The secret meaning behind Snape’s first words to Harry

The secret meaning behind Snape’s first words to Harry
The secret meaning behind Snape's first words to Harry is blowing fans' minds.

Harry Potter fans are losing it after discovering the secret meaning behind Snape’s first words to Harry Potter. Just when you think you know everything you could possibly know about the Harry Potter universe, it turns out that there is even more hidden context lurking underneath the story’s surface.

Harry Potter fans will know that Professor Snape‘s first words to Harry in 1997’s Harry Potter and the Philosopher’s Stone relate to the tricky question of potions, which the Muggle-raised young Harry hasn’t a clue about.

“Potter! What would I get if I add powdered root of asphodel to an infusion of wormwood?”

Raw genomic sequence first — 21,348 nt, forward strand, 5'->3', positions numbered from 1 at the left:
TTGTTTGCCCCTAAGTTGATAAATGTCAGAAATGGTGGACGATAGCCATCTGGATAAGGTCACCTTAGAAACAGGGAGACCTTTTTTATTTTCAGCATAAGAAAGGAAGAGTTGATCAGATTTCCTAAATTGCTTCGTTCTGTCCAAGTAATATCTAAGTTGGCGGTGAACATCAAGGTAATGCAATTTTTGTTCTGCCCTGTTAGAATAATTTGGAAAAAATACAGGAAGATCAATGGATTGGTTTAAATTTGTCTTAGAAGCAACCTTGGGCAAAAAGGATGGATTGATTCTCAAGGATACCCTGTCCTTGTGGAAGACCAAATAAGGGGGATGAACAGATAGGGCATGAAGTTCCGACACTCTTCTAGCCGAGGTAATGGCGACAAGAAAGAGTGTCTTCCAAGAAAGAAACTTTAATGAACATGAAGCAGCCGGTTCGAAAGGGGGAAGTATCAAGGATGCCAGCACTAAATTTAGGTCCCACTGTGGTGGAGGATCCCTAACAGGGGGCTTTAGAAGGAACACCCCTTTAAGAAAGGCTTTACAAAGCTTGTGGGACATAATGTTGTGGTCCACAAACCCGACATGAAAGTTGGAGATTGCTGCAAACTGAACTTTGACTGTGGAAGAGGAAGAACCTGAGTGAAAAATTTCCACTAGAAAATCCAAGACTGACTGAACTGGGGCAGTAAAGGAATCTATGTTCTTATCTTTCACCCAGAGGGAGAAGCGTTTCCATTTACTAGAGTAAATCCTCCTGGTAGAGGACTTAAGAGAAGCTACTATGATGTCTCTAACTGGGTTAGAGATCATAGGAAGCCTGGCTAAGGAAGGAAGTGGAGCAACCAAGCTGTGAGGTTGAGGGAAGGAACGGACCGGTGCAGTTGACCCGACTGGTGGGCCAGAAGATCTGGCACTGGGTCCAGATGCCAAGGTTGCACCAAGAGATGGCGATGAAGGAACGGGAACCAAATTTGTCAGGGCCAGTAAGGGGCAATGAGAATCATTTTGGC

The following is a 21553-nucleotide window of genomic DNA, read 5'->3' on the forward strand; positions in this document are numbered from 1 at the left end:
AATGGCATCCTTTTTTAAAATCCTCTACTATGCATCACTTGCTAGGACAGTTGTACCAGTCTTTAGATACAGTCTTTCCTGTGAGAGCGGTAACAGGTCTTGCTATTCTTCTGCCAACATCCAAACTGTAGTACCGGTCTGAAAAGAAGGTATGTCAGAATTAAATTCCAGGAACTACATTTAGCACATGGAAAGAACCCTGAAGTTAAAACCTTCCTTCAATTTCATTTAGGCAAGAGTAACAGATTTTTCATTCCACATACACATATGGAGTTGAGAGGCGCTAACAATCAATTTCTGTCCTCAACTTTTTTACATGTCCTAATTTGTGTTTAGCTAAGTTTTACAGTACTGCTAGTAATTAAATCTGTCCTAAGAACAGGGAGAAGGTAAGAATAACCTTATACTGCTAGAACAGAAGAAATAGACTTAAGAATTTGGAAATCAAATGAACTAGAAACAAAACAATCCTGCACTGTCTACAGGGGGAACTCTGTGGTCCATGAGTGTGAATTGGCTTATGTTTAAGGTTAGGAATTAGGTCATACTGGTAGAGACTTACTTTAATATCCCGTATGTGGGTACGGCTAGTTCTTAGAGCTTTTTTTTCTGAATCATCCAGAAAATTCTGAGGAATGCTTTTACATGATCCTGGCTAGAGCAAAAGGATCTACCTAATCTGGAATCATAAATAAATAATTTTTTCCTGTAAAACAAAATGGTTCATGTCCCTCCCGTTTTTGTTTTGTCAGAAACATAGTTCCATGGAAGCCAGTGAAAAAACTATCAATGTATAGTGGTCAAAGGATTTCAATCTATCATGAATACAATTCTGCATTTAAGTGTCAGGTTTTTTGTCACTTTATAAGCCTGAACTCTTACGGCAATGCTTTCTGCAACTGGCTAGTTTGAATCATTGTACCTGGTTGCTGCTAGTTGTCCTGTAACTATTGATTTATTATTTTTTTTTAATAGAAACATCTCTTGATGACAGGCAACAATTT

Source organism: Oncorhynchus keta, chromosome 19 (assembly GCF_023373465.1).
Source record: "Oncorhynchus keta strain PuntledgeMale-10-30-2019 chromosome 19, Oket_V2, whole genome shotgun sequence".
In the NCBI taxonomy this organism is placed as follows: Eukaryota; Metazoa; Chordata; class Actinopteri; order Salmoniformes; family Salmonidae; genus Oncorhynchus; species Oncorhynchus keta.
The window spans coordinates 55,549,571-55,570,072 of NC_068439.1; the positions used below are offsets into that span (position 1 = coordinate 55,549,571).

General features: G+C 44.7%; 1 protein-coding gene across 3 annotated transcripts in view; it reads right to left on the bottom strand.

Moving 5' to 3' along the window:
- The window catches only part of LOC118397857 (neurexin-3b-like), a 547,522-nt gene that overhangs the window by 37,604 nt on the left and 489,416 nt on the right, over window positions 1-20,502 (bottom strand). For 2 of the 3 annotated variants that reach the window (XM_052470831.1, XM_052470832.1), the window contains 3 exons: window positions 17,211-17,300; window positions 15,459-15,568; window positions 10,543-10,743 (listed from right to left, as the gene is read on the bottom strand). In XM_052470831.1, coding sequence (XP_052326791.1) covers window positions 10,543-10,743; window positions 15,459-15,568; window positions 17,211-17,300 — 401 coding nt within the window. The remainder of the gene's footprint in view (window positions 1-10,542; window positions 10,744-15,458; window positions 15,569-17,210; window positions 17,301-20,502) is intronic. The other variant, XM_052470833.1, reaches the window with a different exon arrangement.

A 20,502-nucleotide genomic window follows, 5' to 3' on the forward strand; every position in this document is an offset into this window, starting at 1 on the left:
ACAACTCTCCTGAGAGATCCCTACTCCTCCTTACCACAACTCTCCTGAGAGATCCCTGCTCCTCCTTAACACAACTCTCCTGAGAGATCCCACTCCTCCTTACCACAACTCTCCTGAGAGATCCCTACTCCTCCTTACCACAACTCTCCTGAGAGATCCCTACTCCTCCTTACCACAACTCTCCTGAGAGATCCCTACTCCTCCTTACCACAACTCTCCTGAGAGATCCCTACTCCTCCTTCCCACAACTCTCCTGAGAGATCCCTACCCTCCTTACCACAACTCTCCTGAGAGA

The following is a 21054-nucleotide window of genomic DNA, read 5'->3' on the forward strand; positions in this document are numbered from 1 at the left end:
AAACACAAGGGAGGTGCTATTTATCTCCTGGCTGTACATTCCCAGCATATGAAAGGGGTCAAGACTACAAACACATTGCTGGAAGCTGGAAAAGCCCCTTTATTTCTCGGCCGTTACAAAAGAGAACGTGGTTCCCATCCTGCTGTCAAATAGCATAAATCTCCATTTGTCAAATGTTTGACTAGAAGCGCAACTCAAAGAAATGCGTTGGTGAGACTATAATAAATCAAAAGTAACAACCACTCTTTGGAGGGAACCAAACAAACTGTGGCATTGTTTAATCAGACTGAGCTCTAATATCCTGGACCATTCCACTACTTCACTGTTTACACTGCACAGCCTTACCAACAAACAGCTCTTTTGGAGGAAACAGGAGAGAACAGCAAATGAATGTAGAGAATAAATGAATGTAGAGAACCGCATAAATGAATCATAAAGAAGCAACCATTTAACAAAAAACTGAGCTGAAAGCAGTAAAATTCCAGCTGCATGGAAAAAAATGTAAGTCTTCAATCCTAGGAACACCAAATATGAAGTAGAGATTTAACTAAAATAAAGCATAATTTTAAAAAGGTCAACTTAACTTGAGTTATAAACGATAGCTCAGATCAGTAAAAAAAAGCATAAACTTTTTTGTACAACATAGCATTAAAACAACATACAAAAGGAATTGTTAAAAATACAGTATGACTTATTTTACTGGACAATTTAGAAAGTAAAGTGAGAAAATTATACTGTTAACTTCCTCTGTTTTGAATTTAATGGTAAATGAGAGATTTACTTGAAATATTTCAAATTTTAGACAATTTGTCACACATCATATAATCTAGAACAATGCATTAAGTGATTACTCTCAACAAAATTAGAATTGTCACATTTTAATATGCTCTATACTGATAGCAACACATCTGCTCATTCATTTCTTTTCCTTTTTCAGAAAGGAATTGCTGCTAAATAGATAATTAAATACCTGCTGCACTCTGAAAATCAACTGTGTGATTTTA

Naturally, when Hermione’s hand flies in the air, Harry goes speechless – and his “insolence” sees points drawn from Gryffindor.

Posting on Twitter, the fan using the Twitter username @Akhtxr_Rehxn shared a fan theory, looking at Victorian Flower Language. Asphodel is a type of lily, which is a symbol of death, and wormwood symbolizes “absence” and “bitter regrets”.

Put that together, and you’ve got Snape basically saying he’s sorry for Lily’s death and he’s feeling her absence, pointing out his then-unknown feelings for Lily.

That’s not all, though, with JK Rowling having thought even more.

True Potterheads will know that a lily and wormwood combined make a sleeping potion “so powerful it is known as the Draft of Living Death.” Is Professor Snape trying to tell us that now he’s living like “a living death”?

We only see the full extent of how much Snape loved Lily in Harry Potter and the Deathly Hallows, where the dying professor shared his memories with Harry.

But if we really had been paying attention to the subtext of the novels, we may have discovered Snape’s secret long before the emotional climax.

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